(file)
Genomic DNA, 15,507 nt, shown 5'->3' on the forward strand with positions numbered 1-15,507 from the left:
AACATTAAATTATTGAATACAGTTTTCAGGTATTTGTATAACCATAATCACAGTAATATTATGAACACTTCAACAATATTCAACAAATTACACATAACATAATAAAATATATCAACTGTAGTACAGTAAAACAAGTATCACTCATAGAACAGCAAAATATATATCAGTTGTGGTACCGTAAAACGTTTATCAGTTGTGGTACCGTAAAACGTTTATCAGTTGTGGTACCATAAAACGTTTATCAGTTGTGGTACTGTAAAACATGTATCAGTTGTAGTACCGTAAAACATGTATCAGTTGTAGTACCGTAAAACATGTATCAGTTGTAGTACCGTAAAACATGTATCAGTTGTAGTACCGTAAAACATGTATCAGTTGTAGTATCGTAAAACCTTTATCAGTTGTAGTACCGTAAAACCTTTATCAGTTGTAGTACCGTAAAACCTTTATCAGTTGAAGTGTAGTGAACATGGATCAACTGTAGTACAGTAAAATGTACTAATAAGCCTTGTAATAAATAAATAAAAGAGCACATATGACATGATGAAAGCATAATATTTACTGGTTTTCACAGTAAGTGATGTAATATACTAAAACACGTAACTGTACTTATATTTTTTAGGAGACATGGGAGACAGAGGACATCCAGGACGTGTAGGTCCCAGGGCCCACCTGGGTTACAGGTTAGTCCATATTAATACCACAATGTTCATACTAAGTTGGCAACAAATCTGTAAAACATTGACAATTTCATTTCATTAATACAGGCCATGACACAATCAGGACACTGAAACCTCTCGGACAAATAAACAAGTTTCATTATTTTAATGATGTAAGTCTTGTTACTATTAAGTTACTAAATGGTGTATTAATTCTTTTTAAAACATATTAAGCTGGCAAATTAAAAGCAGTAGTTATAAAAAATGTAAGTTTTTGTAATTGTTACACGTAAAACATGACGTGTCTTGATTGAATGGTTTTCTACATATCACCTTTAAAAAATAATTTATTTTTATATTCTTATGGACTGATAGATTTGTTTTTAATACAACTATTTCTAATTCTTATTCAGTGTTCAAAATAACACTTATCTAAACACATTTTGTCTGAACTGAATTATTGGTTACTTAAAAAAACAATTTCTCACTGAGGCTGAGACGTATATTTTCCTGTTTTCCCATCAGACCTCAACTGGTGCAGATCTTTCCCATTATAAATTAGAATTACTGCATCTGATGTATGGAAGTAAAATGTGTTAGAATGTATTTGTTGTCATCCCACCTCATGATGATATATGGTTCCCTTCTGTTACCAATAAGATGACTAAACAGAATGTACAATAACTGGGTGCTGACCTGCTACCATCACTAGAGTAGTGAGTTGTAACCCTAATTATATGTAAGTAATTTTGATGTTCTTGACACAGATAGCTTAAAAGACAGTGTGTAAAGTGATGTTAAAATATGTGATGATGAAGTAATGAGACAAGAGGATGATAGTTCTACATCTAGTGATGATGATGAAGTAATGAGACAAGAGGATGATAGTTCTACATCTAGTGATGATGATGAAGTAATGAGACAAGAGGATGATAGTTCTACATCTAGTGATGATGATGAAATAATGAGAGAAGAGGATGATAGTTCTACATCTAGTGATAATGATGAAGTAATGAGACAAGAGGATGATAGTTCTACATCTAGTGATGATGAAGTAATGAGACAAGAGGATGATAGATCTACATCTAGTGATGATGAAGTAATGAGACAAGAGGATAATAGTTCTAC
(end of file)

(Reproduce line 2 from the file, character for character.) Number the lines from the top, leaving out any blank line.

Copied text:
AACATTAAATTATTGAATACAGTTTTCAGGTATTTGTATAACCATAATCACAGTAATATTATGAACACTTCAACAATATTCAACAAATTACACATAACATAATAAAATATATCAACTGTAGTACAGTAAAACAAGTATCACTCATAGAACAGCAAAATATATATCAGTTGTGGTACCGTAAAACGTTTATCAGTTGTGGTACCGTAAAACGTTTATCAGTTGTGGTACCATAAAACGTTTATCAGTTGTGGTACTGTAAAACATGTATCAGTTGTAGTACCGTAAAACATGTATCAGTTGTAGTACCGTAAAACATGTATCAGTTGTAGTACCGTAAAACATGTATCAGTTGTAGTACCGTAAAACATGTATCAGTTGTAGTATCGTAAAACCTTTATCAGTTGTAGTACCGTAAAACCTTTATCAGTTGTAGTACCGTAAAACCTTTATCAGTTGAAGTGTAGTGAACATGGATCAACTGTAGTACAGTAAAATGTACTAATAAGCCTTGTAATAAATAAATAAAAGAGCACATATGACATGATGAAAGCATAATATTTACTGGTTTTCACAGTAAGTGATGTAATATACTAAAACACGTAACTGTACTTATATTTTTTAGGAGACATGGGAGACAGAGGACATCCAGGACGTGTAGGTCCCAGGGCCCACCTGGGTTACAGGTTAGTCCATATTAATACCACAATGTTCATACTAAGTTGGCAACAAATCTGTAAAACATTGACAATTTCATTTCATTAATACAGGCCATGACACAATCAGGACACTGAAACCTCTCGGACAAATAAACAAGTTTCATTATTTTAATGATGTAAGTCTTGTTACTATTAAGTTACTAAATGGTGTATTAATTCTTTTTAAAACATATTAAGCTGGCAAATTAAAAGCAGTAGTTATAAAAAATGTAAGTTTTTGTAATTGTTACACGTAAAACATGACGTGTCTTGATTGAATGGTTTTCTACATATCACCTTTAAAAAATAATTTATTTTTATATTCTTATGGACTGATAGATTTGTTTTTAATACAACTATTTCTAATTCTTATTCAGTGTTCAAAATAACACTTATCTAAACACATTTTGTCTGAACTGAATTATTGGTTACTTAAAAAAACAATTTCTCACTGAGGCTGAGACGTATATTTTCCTGTTTTCCCATCAGACCTCAACTGGTGCAGATCTTTCCCATTATAAATTAGAATTACTGCATCTGATGTATGGAAGTAAAATGTGTTAGAATGTATTTGTTGTCATCCCACCTCATGATGATATATGGTTCCCTTCTGTTACCAATAAGATGACTAAACAGAATGTACAATAACTGGGTGCTGACCTGCTACCATCACTAGAGTAGTGAGTTGTAACCCTAATTATATGTAAGTAATTTTGATGTTCTTGACACAGATAGCTTAAAAGACAGTGTGTAAAGTGATGTTAAAATATGTGATGATGAAGTAATGAGACAAGAGGATGATAGTTCTACATCTAGTGATGATGATGAAGTAATGAGACAAGAGGATGATAGTTCTACATCTAGTGATGATGATGAAGTAATGAGACAAGAGGATGATAGTTCTACATCTAGTGATGATGATGAAATAATGAGAGAAGAGGATGATAGTTCTACATCTAGTGATAATGATGAAGTAATGAGACAAGAGGATGATAGTTCTACATCTAGTGATGATGAAGTAATGAGACAAGAGGATGATAGATCTACATCTAGTGATGATGAAGTAATGAGACAAGAGGATAATAGTTCTAC